David Maggied, Eco-Energy President of Transportation, Discusses the Impact of Supply Chain Transportation on RFD-TV


Wednesday, May 10th 2023, David Maggied joined Susanne Alexander of RFD-TV to discuss the tolls supply chain faced during the pandemic and the outlook for future transportation hurdles. Watch the full interview here

Due to many of these challenges, companies are taking a more active role in their supply chain management decisions. Historically, many larger buyers depended on their suppliers to get their products to them. As a result, more companies are stepping into the supply chain and transferring their purchases to origin. Many of these companies need internal resources, contributing to the increased use of third-party logistics services to make this transition smoother.

The number one issue for the transportation industry is figuring out how to attract and retain qualified workers. While you can earn a decent wage, younger generations of employees are less interested in working 14-hour days, being on call for off-hour shifts, or being away from home for long periods of time. As the older workforce ages, transportation companies must find ways to restructure their work assignments into a more favorable work/life balance for their employees. 

The good news is that transportation executives see these challenges and are taking steps to address the deficiencies. However, it will undoubtedly take time to restructure all these roles.

Factors like automation, routing optimization, and blockchain technologies are on the other side of the labor issue. These could reduce the number of employees required in supply chains, but there will be an inflection point. However, we have some real challenges in the short to medium term as we balance addressing the current labor dynamics with integrating these new technologies.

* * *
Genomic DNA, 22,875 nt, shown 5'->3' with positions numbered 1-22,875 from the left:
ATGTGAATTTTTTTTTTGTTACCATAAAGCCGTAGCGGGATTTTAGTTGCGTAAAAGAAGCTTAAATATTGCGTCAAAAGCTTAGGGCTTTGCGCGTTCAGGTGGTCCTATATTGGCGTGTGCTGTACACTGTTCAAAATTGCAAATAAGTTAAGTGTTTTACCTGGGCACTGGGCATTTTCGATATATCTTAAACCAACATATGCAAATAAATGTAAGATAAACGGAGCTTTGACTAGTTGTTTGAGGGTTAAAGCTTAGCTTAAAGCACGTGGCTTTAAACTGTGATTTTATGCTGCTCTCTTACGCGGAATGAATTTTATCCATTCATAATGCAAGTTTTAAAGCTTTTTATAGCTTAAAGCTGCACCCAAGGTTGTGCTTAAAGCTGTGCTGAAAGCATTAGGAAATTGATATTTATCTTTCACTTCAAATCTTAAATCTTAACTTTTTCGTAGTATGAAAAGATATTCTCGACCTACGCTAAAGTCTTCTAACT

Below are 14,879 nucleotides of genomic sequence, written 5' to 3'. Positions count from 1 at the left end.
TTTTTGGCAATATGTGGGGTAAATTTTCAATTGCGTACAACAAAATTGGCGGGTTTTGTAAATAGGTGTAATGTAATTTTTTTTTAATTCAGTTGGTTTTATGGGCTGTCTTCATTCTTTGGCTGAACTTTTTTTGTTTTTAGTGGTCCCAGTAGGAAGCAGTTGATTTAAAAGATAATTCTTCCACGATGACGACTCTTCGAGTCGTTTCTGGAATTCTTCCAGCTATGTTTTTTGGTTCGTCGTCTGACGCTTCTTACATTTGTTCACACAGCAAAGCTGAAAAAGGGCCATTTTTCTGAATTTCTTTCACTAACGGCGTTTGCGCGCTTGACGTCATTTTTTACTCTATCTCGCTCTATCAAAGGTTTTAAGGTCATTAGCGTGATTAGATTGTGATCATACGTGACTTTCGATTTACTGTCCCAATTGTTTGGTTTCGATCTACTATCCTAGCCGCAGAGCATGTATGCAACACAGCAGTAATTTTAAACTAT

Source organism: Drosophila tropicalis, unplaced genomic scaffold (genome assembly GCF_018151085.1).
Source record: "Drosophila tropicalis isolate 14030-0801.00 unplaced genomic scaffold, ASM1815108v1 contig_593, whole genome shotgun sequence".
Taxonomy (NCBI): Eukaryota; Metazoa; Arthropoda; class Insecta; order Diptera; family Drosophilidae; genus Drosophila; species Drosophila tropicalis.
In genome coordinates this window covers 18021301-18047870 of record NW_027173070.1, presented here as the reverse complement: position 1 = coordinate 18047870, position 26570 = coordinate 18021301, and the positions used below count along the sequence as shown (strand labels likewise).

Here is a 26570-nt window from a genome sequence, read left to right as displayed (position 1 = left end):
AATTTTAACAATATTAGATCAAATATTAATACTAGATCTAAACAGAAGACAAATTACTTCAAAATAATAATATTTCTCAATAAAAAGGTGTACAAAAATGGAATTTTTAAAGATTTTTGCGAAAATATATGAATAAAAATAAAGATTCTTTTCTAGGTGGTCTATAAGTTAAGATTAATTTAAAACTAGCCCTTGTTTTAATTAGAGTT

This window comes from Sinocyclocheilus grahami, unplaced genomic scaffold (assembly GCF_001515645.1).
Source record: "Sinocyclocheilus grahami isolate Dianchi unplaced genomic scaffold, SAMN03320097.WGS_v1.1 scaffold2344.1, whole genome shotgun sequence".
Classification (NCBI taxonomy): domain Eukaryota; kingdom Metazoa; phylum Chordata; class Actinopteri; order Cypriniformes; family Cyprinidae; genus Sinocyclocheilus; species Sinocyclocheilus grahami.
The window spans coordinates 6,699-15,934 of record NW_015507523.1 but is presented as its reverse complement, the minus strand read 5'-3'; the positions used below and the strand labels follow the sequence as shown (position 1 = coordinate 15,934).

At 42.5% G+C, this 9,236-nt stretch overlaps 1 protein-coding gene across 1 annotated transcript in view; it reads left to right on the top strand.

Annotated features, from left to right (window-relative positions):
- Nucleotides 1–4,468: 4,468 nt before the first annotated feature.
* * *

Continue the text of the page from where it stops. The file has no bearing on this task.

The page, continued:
The energy sector has built a highly efficient, just-in-time supply chain network. Unfortunately, part of being efficient means that only a little excess product is available to handle supply chain shocks. Any delay in transit or other disruption to the supply chain can result in localized outages. The industry can typically mitigate this through spot purchases or the re-directing of shipments, but these do come at a cost. Unfortunately, whether the supply chain disruption results in an outage or additional expense, consumers ultimately shouldered these impacts.

"More companies are focused on scope three emissions. Not to get all in the weeds, but that involves your supply chain emissions. As this becomes more of a focus for companies, carbon emissions is going to become a point of differentiation in transportation as people are selecting their service providers. As a large buyer, as well as provider of freight services, we are having to make the same assessments and focus on it ourselves as well. Long term, you have new biofuels like renewable diesel, but it is going to be a long time before those are widely available. So our current focus is route optimization, as well as leveraging carbon offsets", David Maggied, Eco-Energy President of Transportation. 

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